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It’s all kicking off: PE takes to the playing field

The pitches that PE execs are typically used to are Powerpoint presentations to investors or management teams. But firms are now trading slides for slide tackles and stepping in to support sports teams struggling with costs and revenues lost to the pandemic.

Football is dominating sports-related dealmaking, according to Dealogic. Spain’s top-tier division La Liga’s €2.7 billion deal with CVC Capital Partners is the largest to date and of the 143 sports deals in Europe since the start of 2016, La Liga is one of three targets worth over €500 million.

Meanwhile, Newcastle United’s long-awaited takeover by a Saudi-led consortium was confirmed last week. The deal, which sees an end to Mike Ashley’s 14-year tenure at the Premier League club, results in the Saudi Arabia’s Public Investment Fund acquiring an 80% stake in the club, while Amanda Staveley’s PCP Capital Partners and the Reuben Brothers will each take a 10% stake.

Less high-profile plays include RedBird Capital Partners’ purchase of an 85% stake in French side Toulouse in June last year, and the acquisition by Velocity Sports Partners, the sports investment arm of ALK Capital, of an 84% stake in English Premier League side Burnley in December.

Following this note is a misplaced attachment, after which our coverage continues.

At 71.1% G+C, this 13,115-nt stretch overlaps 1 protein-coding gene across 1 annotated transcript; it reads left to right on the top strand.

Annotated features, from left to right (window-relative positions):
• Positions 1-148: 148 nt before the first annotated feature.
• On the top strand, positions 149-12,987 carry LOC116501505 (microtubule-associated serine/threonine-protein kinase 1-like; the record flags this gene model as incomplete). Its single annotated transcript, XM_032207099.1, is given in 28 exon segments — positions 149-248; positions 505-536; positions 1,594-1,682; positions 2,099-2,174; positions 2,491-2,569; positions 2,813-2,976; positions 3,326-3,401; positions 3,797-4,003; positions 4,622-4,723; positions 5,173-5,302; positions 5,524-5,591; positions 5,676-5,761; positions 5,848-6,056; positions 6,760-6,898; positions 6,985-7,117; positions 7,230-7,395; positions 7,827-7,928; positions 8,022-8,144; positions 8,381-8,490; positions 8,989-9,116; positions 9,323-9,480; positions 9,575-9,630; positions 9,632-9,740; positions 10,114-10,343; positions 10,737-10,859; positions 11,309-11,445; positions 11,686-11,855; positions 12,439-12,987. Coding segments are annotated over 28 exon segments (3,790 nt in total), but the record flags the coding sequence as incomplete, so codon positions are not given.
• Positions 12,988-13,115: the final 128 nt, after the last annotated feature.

Seasonal adjustments

Many of Europe’s sports clubs are in dire straits following two pandemic-afflicted seasons, reeling from spiralling costs on the one side and a collapse in ticket sales. Barcelona FC’s wages now exceed revenue, and its debts have soared to €1.35 billion. UEFA, European football’s governing body, says teams increasingly rely on debt and equity injections.

Hamstrung by COVID-19 restrictions, sports clubs are looking at new ways to expand, including broadcast rights partnerships and new streaming distribution opportunities. Earlier this year more than 20 PE firms were in the running to invest €300 million for a 20% stake in the Bundesliga’s plan to roll out an international online subscription service.

But private equity is not always welcome on the team, seeing pushback from fans and players alike who are wary of the financialisation of the beautiful game. Under pressure from its constituent clubs, Bundesliga ended talks in May with the 20-strong PE consortium.

Second half fight back?

All is not lost, though. The sporting industry remains under pressure and there is every chance that more deals will follow. Bundesliga has said that talks have ended for the time being but could be rekindled. Meanwhile, a deal by Italy’s cash-starved Serie A to sell a 10% stake in the league worth €2 billion to CVC, Advent and FSI Fund has been repeatedly postponed. Last month, however, it returned to the negotiating table. Private equity has not been relegated yet.